Updated: Dec 4, 2020
The best way to describe Netflix's latest teen drama "Grand Army" is that it is a combination of "Euphoria" and "Degrassi." It has all the love, drama, and chracters of a typical show about teenagers. At first, I was not impressed with how basic the show seemed. It has its "It girl," jocks, minorities, and misfits. As I continued to watch more episodes, the raw and pure storylines of these characters quickly got me hooked. And it was newcomer Odley Jean's character, Dominique, that I connected and identified with the most.
Dominique or Dom is the overachiever of her class. She is the only one balancing multiple responsibilities at once while trying to excel in all. Dom is a first-generation Haitian American that has to balance her school life with babysitting her nephews, creating a side hustle, keeping a spot on the basketball team, hanging out with her friends, and falling in love. As if this does not seem like a lot, she is also interviewing for her dream internship and has to make a tough decision on whether she will marry someone in order for her family to be more financially stable.
Dom is a clear example of first-generation students today. As a first-generation college student, I can feel Dom's stress as she is trying to study, babysit her nephews, do someone's hair for extra money, and be the caretaker of the family at the same time. Though overwhelmed, Dom will do anything to make sure her family is doing well even if it means forgetting to study for a test or being there for her friends. A small scene that resonated with me was when she pulls out the calculator app on her phone and begins trying to add all the expenses of her home. She starts a side hustle doing people's hair which she hopes can be the solution to her family's financial worries. I too will never forget the number of times I pulled up the calculator app to see if I could afford my first semester of college, high school expenses, and rent. Like Dom, I remember at times not having a quiet place to study and only sleeping about 3-4 hours a day to be ready for school the next day.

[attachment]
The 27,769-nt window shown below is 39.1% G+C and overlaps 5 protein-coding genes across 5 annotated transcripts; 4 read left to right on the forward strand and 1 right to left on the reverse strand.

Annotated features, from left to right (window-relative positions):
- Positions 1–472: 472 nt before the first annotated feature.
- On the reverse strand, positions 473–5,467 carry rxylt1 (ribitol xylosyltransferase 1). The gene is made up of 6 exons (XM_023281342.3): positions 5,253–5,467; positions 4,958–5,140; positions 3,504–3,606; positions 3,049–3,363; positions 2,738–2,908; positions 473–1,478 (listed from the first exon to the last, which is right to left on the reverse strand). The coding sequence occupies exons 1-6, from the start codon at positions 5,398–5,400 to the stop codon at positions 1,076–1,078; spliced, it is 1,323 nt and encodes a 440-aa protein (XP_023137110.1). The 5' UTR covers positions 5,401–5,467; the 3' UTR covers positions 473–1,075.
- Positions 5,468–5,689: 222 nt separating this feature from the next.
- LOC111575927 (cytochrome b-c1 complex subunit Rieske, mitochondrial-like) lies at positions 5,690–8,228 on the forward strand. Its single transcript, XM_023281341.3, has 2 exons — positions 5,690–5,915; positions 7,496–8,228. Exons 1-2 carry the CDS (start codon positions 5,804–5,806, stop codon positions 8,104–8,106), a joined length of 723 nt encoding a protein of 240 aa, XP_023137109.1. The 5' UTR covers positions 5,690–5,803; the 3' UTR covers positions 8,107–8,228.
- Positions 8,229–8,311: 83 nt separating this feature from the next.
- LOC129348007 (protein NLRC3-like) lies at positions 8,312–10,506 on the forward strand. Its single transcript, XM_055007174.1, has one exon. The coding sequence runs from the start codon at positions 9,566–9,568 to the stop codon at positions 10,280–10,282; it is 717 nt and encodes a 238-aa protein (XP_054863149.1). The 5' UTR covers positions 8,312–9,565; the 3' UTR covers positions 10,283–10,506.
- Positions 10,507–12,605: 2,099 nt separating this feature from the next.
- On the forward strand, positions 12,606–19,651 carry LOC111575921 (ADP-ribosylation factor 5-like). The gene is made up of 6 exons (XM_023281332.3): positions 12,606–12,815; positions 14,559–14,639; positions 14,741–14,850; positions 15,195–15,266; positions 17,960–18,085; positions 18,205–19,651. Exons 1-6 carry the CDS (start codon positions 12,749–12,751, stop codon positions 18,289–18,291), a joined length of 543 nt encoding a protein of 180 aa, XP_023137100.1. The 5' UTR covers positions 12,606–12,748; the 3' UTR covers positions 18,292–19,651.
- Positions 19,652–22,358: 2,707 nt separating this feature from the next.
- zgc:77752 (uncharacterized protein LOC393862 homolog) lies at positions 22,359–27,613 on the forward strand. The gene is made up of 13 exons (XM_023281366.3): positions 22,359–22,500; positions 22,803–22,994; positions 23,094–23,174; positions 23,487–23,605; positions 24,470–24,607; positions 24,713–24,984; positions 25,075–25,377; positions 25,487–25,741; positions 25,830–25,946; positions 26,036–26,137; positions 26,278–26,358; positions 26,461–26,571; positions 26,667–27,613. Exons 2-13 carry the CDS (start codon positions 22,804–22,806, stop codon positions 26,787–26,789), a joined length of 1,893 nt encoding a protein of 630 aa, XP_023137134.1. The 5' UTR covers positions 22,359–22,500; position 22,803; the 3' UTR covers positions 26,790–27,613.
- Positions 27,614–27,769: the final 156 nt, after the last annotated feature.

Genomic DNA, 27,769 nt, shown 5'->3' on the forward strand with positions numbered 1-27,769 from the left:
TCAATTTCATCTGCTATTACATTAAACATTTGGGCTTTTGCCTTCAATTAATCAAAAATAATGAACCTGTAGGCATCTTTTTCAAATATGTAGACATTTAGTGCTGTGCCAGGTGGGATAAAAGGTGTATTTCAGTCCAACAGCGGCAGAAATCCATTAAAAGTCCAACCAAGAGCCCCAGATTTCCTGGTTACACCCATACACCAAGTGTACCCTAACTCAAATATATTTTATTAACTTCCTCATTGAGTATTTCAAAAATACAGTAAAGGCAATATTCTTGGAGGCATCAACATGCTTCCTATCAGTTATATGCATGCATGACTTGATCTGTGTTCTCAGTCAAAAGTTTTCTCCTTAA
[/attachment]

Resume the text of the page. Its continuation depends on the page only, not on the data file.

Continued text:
"Most people, even people who want to help... they don't always understand what some people are up against." This is the introduction to the trailer of the series, but also one of Dom's most powerful quotes as she interviews for her dream internship at a non-profit that makes mental health services accessible to low-income communities of color.
As first-generation students, struggles are a part of our identity. It is our determination and dreams that will keep us going even when we hit rock bottom and feel like giving up. In Dom's interview, she says, "There's just not enough time to do all the things I have to do to go after the life I want ... and I'm tired." I felt this on so many levels and remember how overwhelming it was applying for colleges while keeping up with 4 AP classes while being there for my mother as she was sick my last year of high school.